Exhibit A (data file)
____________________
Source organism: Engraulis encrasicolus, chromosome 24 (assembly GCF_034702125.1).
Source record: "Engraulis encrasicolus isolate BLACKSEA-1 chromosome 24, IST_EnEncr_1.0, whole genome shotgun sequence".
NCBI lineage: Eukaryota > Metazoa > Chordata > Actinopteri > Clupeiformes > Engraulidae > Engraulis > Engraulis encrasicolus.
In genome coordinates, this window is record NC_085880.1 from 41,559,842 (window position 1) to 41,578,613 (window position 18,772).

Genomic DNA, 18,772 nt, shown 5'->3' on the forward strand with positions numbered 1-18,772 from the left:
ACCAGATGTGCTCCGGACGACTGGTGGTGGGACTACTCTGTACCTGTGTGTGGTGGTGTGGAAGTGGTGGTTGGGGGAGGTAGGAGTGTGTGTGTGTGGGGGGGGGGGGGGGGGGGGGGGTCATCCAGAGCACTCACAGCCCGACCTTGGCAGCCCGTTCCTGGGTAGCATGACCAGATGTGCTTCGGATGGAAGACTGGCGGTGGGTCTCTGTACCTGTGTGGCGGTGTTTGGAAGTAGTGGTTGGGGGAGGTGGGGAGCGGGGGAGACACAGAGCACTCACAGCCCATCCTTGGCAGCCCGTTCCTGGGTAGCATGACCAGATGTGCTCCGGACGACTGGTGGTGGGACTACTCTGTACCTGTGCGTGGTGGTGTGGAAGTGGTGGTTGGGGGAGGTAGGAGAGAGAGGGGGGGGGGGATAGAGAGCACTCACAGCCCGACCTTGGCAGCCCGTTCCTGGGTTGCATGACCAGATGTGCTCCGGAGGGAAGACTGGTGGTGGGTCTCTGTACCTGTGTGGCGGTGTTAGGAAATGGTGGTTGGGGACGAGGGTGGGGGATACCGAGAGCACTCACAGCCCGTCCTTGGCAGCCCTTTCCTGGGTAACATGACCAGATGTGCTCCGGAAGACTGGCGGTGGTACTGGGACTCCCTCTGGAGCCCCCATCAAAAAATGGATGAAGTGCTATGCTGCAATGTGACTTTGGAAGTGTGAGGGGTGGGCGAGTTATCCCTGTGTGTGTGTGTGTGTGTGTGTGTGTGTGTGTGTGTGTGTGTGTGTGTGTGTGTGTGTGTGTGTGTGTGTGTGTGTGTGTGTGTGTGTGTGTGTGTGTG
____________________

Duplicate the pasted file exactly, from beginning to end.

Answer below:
Source organism: Engraulis encrasicolus, chromosome 24 (assembly GCF_034702125.1).
Source record: "Engraulis encrasicolus isolate BLACKSEA-1 chromosome 24, IST_EnEncr_1.0, whole genome shotgun sequence".
NCBI lineage: Eukaryota > Metazoa > Chordata > Actinopteri > Clupeiformes > Engraulidae > Engraulis > Engraulis encrasicolus.
In genome coordinates, this window is record NC_085880.1 from 41,559,842 (window position 1) to 41,578,613 (window position 18,772).

Genomic DNA, 18,772 nt, shown 5'->3' on the forward strand with positions numbered 1-18,772 from the left:
ACCAGATGTGCTCCGGACGACTGGTGGTGGGACTACTCTGTACCTGTGTGTGGTGGTGTGGAAGTGGTGGTTGGGGGAGGTAGGAGTGTGTGTGTGTGGGGGGGGGGGGGGGGGGGGGGGTCATCCAGAGCACTCACAGCCCGACCTTGGCAGCCCGTTCCTGGGTAGCATGACCAGATGTGCTTCGGATGGAAGACTGGCGGTGGGTCTCTGTACCTGTGTGGCGGTGTTTGGAAGTAGTGGTTGGGGGAGGTGGGGAGCGGGGGAGACACAGAGCACTCACAGCCCATCCTTGGCAGCCCGTTCCTGGGTAGCATGACCAGATGTGCTCCGGACGACTGGTGGTGGGACTACTCTGTACCTGTGCGTGGTGGTGTGGAAGTGGTGGTTGGGGGAGGTAGGAGAGAGAGGGGGGGGGGGATAGAGAGCACTCACAGCCCGACCTTGGCAGCCCGTTCCTGGGTTGCATGACCAGATGTGCTCCGGAGGGAAGACTGGTGGTGGGTCTCTGTACCTGTGTGGCGGTGTTAGGAAATGGTGGTTGGGGACGAGGGTGGGGGATACCGAGAGCACTCACAGCCCGTCCTTGGCAGCCCTTTCCTGGGTAACATGACCAGATGTGCTCCGGAAGACTGGCGGTGGTACTGGGACTCCCTCTGGAGCCCCCATCAAAAAATGGATGAAGTGCTATGCTGCAATGTGACTTTGGAAGTGTGAGGGGTGGGCGAGTTATCCCTGTGTGTGTGTGTGTGTGTGTGTGTGTGTGTGTGTGTGTGTGTGTGTGTGTGTGTGTGTGTGTGTGTGTGTGTGTGTGTGTGTGTGTGTGTGTGTGTGTG